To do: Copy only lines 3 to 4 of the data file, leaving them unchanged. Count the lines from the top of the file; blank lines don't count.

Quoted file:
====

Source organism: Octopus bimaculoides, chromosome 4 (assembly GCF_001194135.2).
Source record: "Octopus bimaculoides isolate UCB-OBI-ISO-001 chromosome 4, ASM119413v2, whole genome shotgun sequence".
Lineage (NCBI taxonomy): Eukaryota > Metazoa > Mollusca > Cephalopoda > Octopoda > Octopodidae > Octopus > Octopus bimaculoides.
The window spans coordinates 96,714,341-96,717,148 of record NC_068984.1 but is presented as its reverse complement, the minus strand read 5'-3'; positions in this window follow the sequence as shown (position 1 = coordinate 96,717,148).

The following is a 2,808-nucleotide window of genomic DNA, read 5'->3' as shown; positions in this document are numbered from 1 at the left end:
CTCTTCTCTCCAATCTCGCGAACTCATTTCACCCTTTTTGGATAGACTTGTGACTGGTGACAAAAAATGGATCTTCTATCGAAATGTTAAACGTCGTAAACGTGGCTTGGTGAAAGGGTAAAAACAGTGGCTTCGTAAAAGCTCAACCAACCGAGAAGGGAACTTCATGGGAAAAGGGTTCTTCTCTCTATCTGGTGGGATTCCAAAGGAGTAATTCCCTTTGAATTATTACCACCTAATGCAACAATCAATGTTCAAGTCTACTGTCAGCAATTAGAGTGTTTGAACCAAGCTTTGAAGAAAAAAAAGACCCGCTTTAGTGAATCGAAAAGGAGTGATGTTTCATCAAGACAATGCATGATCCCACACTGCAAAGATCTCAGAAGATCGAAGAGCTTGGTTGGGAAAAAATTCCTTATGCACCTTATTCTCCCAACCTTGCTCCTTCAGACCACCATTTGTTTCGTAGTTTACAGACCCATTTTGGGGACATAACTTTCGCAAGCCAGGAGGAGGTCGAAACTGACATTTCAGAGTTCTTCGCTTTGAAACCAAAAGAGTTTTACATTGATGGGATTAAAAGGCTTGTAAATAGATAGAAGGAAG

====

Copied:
Lineage (NCBI taxonomy): Eukaryota > Metazoa > Mollusca > Cephalopoda > Octopoda > Octopodidae > Octopus > Octopus bimaculoides.
The window spans coordinates 96,714,341-96,717,148 of record NC_068984.1 but is presented as its reverse complement, the minus strand read 5'-3'; positions in this window follow the sequence as shown (position 1 = coordinate 96,717,148).